There are many within our industry who choose to ignore the inevitable. They keep their head down, continue grinding, clinging to old habits and doing things essentially the same way they’ve always done them. Then they’re surprised when they come up a little shorter every year. I’ve said for awhile now that radio is changing, not dying. That’s still true, but now it’s also true that the change is accelerating rapidly because of technology, listener habits, other industries getting into our space, economic realities, and a whole host of other reasons. As I see it, there is one main way that rapid change will evolve radio in the near future and a few things we should do to prepare for that evolution.
Radio will employ significantly less full-time people soon. That’s not something that makes any of us feel good or happy, it’s just a fact we need to face. Right now there are two kinds of radio groups. Ones who are cutting to the bone to see how few people they can do the business of radio with at the local level without completely killing local revenue. This has been happening for years in small markets, then it spread to medium markets and now it’s coming to major markets. The other kind of groups are taking the exact opposite approach, to try and capture that local revenue being left on the table, by staffing up carefully and strategically to not accidentally bankrupt themselves along the way. Where we’ll likely land is somewhere in the middle where most groups employ just a few well compensated jack-of-all-trades type employees in each market while covering everything they can with part-timers, remote workers and freelancers. There will be little room for specialists. That’s why the best thing anyone who wants to be full-time employed in radio can do is become as well-rounded and full service as possible and learn to embrace and master new technology so it works for them instead of the other way around. The role of owners and managers is to identify who those full-service, self-sufficient employees are, give them the tools and training necessary to put them in a position to succeed and incentivize them with good pay, bonuses for over-performing and competitive benefits.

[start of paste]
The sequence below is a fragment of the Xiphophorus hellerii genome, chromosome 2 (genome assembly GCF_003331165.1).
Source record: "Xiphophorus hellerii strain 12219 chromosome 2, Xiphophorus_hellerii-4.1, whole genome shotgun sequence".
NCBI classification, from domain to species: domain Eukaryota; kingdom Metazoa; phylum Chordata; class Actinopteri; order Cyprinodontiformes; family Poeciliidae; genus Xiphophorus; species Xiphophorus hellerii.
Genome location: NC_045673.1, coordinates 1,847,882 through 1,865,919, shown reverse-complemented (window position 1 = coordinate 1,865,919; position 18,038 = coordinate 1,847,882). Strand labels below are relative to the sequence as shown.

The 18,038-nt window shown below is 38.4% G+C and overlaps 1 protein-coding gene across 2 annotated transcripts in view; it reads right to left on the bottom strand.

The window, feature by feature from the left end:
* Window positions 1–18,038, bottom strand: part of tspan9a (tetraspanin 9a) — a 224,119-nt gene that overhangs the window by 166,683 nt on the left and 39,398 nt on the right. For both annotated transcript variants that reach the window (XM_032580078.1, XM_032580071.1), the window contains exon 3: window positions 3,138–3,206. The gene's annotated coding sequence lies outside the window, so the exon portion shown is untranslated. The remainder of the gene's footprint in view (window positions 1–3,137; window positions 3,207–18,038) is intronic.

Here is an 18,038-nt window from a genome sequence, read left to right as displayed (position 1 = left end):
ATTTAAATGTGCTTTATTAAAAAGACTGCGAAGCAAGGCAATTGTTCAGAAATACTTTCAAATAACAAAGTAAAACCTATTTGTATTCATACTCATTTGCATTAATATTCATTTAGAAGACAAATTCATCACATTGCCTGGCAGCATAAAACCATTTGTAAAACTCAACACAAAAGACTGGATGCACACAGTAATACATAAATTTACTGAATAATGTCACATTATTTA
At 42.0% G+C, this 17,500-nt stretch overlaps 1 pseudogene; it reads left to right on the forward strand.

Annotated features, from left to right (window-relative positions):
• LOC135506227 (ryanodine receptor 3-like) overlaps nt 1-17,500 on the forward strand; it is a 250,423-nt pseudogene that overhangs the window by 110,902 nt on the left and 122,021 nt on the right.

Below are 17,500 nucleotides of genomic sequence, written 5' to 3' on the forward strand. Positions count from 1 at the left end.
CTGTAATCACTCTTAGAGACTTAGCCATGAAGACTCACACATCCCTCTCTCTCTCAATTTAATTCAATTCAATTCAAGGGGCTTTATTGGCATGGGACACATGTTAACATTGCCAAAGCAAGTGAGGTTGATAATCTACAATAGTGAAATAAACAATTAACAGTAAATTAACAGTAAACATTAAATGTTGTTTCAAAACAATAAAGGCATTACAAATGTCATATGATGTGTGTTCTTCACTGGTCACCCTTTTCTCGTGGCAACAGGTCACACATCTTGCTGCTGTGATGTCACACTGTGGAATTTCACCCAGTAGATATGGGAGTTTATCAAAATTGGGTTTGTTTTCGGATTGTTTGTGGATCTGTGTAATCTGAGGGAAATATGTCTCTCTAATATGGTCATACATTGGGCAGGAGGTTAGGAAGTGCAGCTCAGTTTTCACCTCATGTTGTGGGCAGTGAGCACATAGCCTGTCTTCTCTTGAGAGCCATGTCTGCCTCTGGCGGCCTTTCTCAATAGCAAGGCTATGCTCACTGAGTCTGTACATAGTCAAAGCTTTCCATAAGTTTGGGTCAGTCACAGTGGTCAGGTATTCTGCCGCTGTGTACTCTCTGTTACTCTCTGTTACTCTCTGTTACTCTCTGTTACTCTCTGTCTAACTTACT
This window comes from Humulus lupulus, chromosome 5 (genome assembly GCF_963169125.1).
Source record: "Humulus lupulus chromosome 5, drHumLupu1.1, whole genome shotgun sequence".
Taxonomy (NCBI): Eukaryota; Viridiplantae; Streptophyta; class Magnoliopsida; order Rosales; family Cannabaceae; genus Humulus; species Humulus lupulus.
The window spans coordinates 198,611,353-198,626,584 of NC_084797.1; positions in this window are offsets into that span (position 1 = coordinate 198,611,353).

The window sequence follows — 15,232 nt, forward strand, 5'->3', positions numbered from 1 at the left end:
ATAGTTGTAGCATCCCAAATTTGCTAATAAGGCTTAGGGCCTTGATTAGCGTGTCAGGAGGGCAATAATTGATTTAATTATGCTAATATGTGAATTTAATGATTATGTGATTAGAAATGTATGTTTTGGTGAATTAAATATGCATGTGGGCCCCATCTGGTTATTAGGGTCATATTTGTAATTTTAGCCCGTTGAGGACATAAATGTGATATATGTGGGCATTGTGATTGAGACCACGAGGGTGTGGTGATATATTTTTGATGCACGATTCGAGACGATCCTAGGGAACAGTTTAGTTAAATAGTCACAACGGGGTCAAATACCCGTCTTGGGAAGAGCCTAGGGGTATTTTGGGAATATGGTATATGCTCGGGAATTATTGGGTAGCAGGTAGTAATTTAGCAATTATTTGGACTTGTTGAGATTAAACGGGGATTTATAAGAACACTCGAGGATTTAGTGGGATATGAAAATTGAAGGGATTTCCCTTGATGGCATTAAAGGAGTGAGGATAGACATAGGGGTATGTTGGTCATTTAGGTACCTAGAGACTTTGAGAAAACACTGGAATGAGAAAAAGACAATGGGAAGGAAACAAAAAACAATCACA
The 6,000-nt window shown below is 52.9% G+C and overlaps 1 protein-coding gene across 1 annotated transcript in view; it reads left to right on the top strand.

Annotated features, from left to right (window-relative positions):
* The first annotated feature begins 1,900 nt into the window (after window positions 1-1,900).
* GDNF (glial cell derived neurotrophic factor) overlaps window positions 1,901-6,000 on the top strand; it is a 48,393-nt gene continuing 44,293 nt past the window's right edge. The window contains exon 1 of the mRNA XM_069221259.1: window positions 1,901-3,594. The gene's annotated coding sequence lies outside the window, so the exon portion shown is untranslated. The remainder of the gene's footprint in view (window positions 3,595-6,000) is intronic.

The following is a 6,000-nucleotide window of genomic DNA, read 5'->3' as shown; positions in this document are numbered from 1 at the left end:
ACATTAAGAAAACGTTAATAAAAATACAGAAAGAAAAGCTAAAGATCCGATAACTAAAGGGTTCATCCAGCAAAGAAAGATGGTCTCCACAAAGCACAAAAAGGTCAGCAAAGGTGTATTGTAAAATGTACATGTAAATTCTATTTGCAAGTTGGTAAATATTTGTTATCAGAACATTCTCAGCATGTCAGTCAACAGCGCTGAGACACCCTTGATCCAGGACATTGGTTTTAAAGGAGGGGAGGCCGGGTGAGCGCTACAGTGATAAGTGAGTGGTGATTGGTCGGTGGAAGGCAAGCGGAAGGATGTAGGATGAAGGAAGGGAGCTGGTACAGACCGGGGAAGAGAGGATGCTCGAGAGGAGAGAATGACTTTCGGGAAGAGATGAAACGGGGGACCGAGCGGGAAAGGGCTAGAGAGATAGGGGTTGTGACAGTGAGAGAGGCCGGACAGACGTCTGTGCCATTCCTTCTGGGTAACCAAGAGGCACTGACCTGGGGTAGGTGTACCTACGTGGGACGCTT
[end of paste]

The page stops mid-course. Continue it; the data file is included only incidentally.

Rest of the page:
There are some who will read this and think that I’m exaggerating. Believe me, I wish that I were. After a life spent doing this, I know that the strength of any radio group is the talent, skill and hard work of their local staff along with the relationships that staff builds with their local community. However, unless we FULLY embrace digital as a way to replace some of that terrestrial money we’re going to continue to lose, we won’t have a choice but to all run very lean.
What do you think? Comment below or email me at Andy@RadioStationConsultant.com.
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